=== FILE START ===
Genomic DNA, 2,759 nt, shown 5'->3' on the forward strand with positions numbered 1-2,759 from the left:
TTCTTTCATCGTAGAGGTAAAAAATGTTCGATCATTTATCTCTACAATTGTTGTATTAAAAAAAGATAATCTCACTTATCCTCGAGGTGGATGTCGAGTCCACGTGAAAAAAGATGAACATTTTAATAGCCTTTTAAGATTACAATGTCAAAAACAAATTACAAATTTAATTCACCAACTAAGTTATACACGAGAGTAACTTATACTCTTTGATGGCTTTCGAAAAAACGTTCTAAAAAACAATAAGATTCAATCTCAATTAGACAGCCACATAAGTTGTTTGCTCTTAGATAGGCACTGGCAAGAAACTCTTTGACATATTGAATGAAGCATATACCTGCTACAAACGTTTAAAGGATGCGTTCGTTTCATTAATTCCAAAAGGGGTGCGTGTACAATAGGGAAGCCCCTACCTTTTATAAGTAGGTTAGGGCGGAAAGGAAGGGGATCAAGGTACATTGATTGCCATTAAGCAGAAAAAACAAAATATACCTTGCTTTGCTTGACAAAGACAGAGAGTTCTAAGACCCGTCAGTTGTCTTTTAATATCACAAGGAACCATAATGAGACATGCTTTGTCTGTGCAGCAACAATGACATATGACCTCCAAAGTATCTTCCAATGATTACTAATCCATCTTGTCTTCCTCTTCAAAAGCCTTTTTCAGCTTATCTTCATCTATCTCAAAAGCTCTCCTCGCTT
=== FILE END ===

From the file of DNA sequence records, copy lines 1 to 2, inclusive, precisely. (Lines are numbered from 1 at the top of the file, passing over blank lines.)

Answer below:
Genomic DNA, 2,759 nt, shown 5'->3' on the forward strand with positions numbered 1-2,759 from the left:
TTCTTTCATCGTAGAGGTAAAAAATGTTCGATCATTTATCTCTACAATTGTTGTATTAAAAAAAGATAATCTCACTTATCCTCGAGGTGGATGTCGAGTCCACGTGAAAAAAGATGAACATTTTAATAGCCTTTTAAGATTACAATGTCAAAAACAAATTACAAATTTAATTCACCAACTAAGTTATACACGAGAGTAACTTATACTCTTTGATGGCTTTCGAAAAAACGTTCTAAAAAACAATAAGATTCAATCTCAATTAGACAGCCACATAAGTTGTTTGCTCTTAGATAGGCACTGGCAAGAAACTCTTTGACATATTGAATGAAGCATATACCTGCTACAAACGTTTAAAGGATGCGTTCGTTTCATTAATTCCAAAAGGGGTGCGTGTACAATAGGGAAGCCCCTACCTTTTATAAGTAGGTTAGGGCGGAAAGGAAGGGGATCAAGGTACATTGATTGCCATTAAGCAGAAAAAACAAAATATACCTTGCTTTGCTTGACAAAGACAGAGAGTTCTAAGACCCGTCAGTTGTCTTTTAATATCACAAGGAACCATAATGAGACATGCTTTGTCTGTGCAGCAACAATGACATATGACCTCCAAAGTATCTTCCAATGATTACTAATCCATCTTGTCTTCCTCTTCAAAAGCCTTTTTCAGCTTATCTTCATCTATCTCAAAAGCTCTCCTCGCTT